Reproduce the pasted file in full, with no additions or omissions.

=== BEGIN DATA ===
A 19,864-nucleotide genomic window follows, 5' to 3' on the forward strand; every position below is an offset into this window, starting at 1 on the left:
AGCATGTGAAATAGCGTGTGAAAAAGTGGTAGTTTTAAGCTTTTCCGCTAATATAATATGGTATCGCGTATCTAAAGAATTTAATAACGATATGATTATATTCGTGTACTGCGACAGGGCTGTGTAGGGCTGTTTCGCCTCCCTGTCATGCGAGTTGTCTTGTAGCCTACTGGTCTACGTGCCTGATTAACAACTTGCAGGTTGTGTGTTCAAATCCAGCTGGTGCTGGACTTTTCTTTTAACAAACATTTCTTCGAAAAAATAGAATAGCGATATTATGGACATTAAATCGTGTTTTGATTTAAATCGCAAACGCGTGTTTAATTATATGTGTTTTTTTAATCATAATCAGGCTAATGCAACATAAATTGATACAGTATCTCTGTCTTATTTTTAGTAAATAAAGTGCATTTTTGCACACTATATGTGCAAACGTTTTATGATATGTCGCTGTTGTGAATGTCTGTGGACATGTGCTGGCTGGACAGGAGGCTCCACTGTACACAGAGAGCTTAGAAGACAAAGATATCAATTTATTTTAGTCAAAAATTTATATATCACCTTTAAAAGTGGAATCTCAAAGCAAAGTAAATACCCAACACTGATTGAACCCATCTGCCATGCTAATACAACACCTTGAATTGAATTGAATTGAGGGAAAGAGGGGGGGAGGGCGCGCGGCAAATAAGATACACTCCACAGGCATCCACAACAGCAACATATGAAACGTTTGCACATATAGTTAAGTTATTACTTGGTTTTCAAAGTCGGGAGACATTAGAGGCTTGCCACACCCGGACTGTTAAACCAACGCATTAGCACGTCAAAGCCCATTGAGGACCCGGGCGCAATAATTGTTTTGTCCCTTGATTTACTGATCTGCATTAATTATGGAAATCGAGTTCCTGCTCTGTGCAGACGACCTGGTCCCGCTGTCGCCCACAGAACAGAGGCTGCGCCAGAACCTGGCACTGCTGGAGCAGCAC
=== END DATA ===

A 19,864-nucleotide genomic window follows, 5' to 3' on the forward strand; every position below is an offset into this window, starting at 1 on the left:
AGCATGTGAAATAGCGTGTGAAAAAGTGGTAGTTTTAAGCTTTTCCGCTAATATAATATGGTATCGCGTATCTAAAGAATTTAATAACGATATGATTATATTCGTGTACTGCGACAGGGCTGTGTAGGGCTGTTTCGCCTCCCTGTCATGCGAGTTGTCTTGTAGCCTACTGGTCTACGTGCCTGATTAACAACTTGCAGGTTGTGTGTTCAAATCCAGCTGGTGCTGGACTTTTCTTTTAACAAACATTTCTTCGAAAAAATAGAATAGCGATATTATGGACATTAAATCGTGTTTTGATTTAAATCGCAAACGCGTGTTTAATTATATGTGTTTTTTTAATCATAATCAGGCTAATGCAACATAAATTGATACAGTATCTCTGTCTTATTTTTAGTAAATAAAGTGCATTTTTGCACACTATATGTGCAAACGTTTTATGATATGTCGCTGTTGTGAATGTCTGTGGACATGTGCTGGCTGGACAGGAGGCTCCACTGTACACAGAGAGCTTAGAAGACAAAGATATCAATTTATTTTAGTCAAAAATTTATATATCACCTTTAAAAGTGGAATCTCAAAGCAAAGTAAATACCCAACACTGATTGAACCCATCTGCCATGCTAATACAACACCTTGAATTGAATTGAATTGAGGGAAAGAGGGGGGGAGGGCGCGCGGCAAATAAGATACACTCCACAGGCATCCACAACAGCAACATATGAAACGTTTGCACATATAGTTAAGTTATTACTTGGTTTTCAAAGTCGGGAGACATTAGAGGCTTGCCACACCCGGACTGTTAAACCAACGCATTAGCACGTCAAAGCCCATTGAGGACCCGGGCGCAATAATTGTTTTGTCCCTTGATTTACTGATCTGCATTAATTATGGAAATCGAGTTCCTGCTCTGTGCAGACGACCTGGTCCCGCTGTCGCCCACAGAACAGAGGCTGCGCCAGAACCTGGCACTGCTGGAGCAGCAC